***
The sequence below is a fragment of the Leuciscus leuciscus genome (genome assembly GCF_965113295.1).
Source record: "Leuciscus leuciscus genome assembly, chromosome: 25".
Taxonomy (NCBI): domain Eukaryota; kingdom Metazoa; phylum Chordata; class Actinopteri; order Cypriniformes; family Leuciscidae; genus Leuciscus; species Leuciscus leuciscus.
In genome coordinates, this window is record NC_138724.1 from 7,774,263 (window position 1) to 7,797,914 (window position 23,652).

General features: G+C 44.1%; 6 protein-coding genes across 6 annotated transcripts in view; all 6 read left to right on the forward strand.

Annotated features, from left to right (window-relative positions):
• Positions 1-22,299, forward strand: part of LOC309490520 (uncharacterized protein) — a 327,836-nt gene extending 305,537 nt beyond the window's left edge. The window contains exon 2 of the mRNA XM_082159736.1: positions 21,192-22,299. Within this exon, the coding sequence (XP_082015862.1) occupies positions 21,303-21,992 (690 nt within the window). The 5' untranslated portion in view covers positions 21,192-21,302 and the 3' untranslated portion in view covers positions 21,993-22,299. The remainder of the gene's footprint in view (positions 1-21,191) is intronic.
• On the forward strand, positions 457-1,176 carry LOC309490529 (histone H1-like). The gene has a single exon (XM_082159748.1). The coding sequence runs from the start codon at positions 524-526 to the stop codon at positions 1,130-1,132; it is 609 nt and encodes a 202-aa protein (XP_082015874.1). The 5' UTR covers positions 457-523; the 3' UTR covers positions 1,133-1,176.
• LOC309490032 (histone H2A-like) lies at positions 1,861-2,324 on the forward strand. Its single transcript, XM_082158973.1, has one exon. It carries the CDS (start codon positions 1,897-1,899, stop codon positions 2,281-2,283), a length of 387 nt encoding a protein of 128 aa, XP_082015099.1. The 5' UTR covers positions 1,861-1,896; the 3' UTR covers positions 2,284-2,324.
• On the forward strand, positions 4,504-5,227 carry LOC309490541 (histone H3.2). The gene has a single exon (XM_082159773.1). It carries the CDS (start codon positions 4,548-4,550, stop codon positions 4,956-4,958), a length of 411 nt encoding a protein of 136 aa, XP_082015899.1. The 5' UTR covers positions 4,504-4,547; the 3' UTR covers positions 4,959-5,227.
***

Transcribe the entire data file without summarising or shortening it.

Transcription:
The sequence below is a fragment of the Leuciscus leuciscus genome (genome assembly GCF_965113295.1).
Source record: "Leuciscus leuciscus genome assembly, chromosome: 25".
Taxonomy (NCBI): domain Eukaryota; kingdom Metazoa; phylum Chordata; class Actinopteri; order Cypriniformes; family Leuciscidae; genus Leuciscus; species Leuciscus leuciscus.
In genome coordinates, this window is record NC_138724.1 from 7,774,263 (window position 1) to 7,797,914 (window position 23,652).

General features: G+C 44.1%; 6 protein-coding genes across 6 annotated transcripts in view; all 6 read left to right on the forward strand.

Annotated features, from left to right (window-relative positions):
• Positions 1-22,299, forward strand: part of LOC309490520 (uncharacterized protein) — a 327,836-nt gene extending 305,537 nt beyond the window's left edge. The window contains exon 2 of the mRNA XM_082159736.1: positions 21,192-22,299. Within this exon, the coding sequence (XP_082015862.1) occupies positions 21,303-21,992 (690 nt within the window). The 5' untranslated portion in view covers positions 21,192-21,302 and the 3' untranslated portion in view covers positions 21,993-22,299. The remainder of the gene's footprint in view (positions 1-21,191) is intronic.
• On the forward strand, positions 457-1,176 carry LOC309490529 (histone H1-like). The gene has a single exon (XM_082159748.1). The coding sequence runs from the start codon at positions 524-526 to the stop codon at positions 1,130-1,132; it is 609 nt and encodes a 202-aa protein (XP_082015874.1). The 5' UTR covers positions 457-523; the 3' UTR covers positions 1,133-1,176.
• LOC309490032 (histone H2A-like) lies at positions 1,861-2,324 on the forward strand. Its single transcript, XM_082158973.1, has one exon. It carries the CDS (start codon positions 1,897-1,899, stop codon positions 2,281-2,283), a length of 387 nt encoding a protein of 128 aa, XP_082015099.1. The 5' UTR covers positions 1,861-1,896; the 3' UTR covers positions 2,284-2,324.
• On the forward strand, positions 4,504-5,227 carry LOC309490541 (histone H3.2). The gene has a single exon (XM_082159773.1). It carries the CDS (start codon positions 4,548-4,550, stop codon positions 4,956-4,958), a length of 411 nt encoding a protein of 136 aa, XP_082015899.1. The 5' UTR covers positions 4,504-4,547; the 3' UTR covers positions 4,959-5,227.